Friday, July 18, 2008

Geek Purgatory

So much nerdy crap to blog about, so little time or will to do so. Where does one begin? Should we talk about The Dark Knight, easily the best comic book movie since the last comic book movie? Should we talk about the ennui-riffic Watchmen or Terminator: Salvation teasers? How about the mysteriously out-of-nowhere trailer for a "vaguely inspired by" the work of H.P. Lovecraft film called Cthulhu? That one looks like more of a kitchen-sink drama about homosexual New England love than a tale of tentacled deities from outer space (but who says those are mutually exclusive?).

I blogged enough about Dark Knight before ever seeing it, so I don't have much juice left in me (especially since I saw the 12:30 show last night and am exhausted). So I'll just throw these words out: satisfying, flawed, long, good (maybe even very good).

I got nothing else today, gang. Sorry.

Monday, July 7, 2008

Show Me the Spandex

This past weekend, I finally went to the Metropolitan Museum of Art to see Superheroes: Fashion and Fantasy. Summarily, the exhibit serves to illustrate how superhero aesthetics have leaped from comic books into the work of fashion and sportswear designers. Um, ok, sure. I mean, anything to get comics more celebrated by the established art world, right? If it takes Jean-Paul Gaultier and the Met's $20 "suggested donation" (read: "required ticket price") to get the Soho elite to take the work of Jack Kirby and Alex Ross seriously, I guess I'm for it. I was excited to go, and the exhibit's introductory copy certainly boded well:

... superheroes have often been dismissed as frivolous and superficial, but their apparent triviality is the very thing that gives them the ability to address serious issues... Through the years, the superhero has been used to embody—through metaphor—our social and political realities. At the same time, it has been used to represent concepts reflective of sexuality and corporeality through idealized, objectified, and hyperbolic visualizations of the human body. Constantly redefined and reworked according to popular canons of beauty, superheroes embody the superlative.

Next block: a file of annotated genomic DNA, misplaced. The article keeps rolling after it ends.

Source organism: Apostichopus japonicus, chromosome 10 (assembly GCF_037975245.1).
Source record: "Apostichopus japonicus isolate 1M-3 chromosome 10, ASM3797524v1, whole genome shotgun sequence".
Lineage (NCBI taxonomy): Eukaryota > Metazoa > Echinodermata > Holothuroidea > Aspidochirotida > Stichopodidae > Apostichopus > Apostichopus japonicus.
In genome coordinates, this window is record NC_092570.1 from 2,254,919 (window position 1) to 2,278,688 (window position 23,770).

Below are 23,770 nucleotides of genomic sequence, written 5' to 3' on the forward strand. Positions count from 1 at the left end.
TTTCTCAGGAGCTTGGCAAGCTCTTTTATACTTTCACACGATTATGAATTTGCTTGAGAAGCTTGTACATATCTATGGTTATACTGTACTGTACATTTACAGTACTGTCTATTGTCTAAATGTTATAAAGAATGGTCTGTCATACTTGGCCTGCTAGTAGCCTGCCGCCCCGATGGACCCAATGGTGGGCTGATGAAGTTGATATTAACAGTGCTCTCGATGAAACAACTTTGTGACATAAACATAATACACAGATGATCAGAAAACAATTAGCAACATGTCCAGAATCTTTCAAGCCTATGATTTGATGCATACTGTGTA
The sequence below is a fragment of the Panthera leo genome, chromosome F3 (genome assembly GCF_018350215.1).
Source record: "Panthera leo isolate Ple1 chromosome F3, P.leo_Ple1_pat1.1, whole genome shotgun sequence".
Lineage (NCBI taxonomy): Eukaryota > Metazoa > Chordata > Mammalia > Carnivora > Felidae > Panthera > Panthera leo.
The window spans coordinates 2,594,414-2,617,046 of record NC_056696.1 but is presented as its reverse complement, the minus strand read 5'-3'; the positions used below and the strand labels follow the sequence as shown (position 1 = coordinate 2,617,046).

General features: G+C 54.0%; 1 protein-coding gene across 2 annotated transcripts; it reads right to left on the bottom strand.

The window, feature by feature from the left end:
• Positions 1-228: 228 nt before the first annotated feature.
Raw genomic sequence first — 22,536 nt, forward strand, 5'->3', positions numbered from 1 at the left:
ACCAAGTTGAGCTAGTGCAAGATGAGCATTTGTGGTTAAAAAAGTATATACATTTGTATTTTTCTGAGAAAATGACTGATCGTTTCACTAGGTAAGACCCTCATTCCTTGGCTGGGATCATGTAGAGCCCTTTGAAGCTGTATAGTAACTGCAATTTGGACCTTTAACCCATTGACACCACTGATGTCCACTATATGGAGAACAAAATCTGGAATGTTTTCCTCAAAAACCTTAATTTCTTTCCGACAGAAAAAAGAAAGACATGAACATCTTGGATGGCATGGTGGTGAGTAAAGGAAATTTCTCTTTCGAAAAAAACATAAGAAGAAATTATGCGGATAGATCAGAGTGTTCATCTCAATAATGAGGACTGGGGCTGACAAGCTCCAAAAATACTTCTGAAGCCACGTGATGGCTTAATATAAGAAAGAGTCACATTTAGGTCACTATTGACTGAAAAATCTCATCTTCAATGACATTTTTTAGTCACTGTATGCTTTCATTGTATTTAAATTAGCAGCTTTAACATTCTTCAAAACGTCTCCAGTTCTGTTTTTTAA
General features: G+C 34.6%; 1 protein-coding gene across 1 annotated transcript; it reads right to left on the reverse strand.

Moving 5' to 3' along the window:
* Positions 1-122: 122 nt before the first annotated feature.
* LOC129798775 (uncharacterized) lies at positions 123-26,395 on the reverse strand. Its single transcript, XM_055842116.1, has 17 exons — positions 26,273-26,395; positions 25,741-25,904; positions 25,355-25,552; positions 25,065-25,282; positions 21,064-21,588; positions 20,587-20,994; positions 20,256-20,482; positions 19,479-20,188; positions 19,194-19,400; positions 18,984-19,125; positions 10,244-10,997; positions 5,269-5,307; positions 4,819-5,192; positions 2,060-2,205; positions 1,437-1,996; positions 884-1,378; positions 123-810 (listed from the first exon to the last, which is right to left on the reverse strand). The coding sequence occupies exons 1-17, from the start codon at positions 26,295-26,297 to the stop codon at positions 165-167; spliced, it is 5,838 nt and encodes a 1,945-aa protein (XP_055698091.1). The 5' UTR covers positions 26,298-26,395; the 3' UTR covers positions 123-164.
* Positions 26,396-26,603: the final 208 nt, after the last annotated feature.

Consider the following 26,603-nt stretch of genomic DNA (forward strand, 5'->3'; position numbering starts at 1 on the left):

One reads this alongside one of Warhol's Superman prints. And it struck me for the first time that Andy's and Roy Lichtenstein's work, as much as I've always loved it, may have done more disservice to the quest for "high art" acceptance of comics than it did good. Pop Art, if I have it right, is a celebration and validation of the beauty and design in everyday commodities. Warhol selling a can of tomato soup for hundreds of thousands of dollars is (or at least once was) a twist on the preconceived notions of art historians, dealers, and other self-proclaimed experts of all that is graphically hip. That device -- that afficionado appraisal of the trivial -- when applied to Campbell's Soup, Penzoil, and Life Savers, can (for those who dig Pop Art) elevate the mundane and the everyday to the level of "high art," thereby calling into question the value of art itself, and likewise the significance placed on commercial goods -- all in all giving people something to argue about at galleries, all the while making Andy, Roy, et al rich mutha'uckas. So thanks for indulging that pretentious and utterly unqualified ramble on art. If you're still with me, let's move on, keeping in mind work like Lichtenstein's:
The epiphany I had is this: applying that same Pop Art, can-of-soup device to Superman seems to me to say, "This is not art. It becomes art when I silkscreen it onto a canvas and put it in a gallery." In other words, it disses the original work, as it might diss tomato soup by way of seemingly aggrandizing it. Or is it indeed an unironic homage to the original product? Regardless, it seems to do just that: to label the original a "commodity." So the comic book geek and purist in me wants to be insulted by Warhol's (and by extension, the Met's) implication: that comics are just commercial goods, now subject to the interpretations and conversion into art by the alchemic properties of the higgest bidder. Then again, Warhol also messed around with the Mona Lisa, so this entire debate gets muddled. The point is that whether it's art or not, celebration or ironic inversion, Warhol's Superman isn't Siegel and Shuster's, Alex Ross's, or even Jim Lee's Superman. It's a derivative of Superman. And this was my over-arching beef with the exhibit (which, granted, I enjoyed in some small measure). After reading the opening blurb in the shadow of Warhol, one turns to find a pretty neat alternating-light-source display which exhibits the costumes worn by Christopher Reeve as Superman and Clark Kent.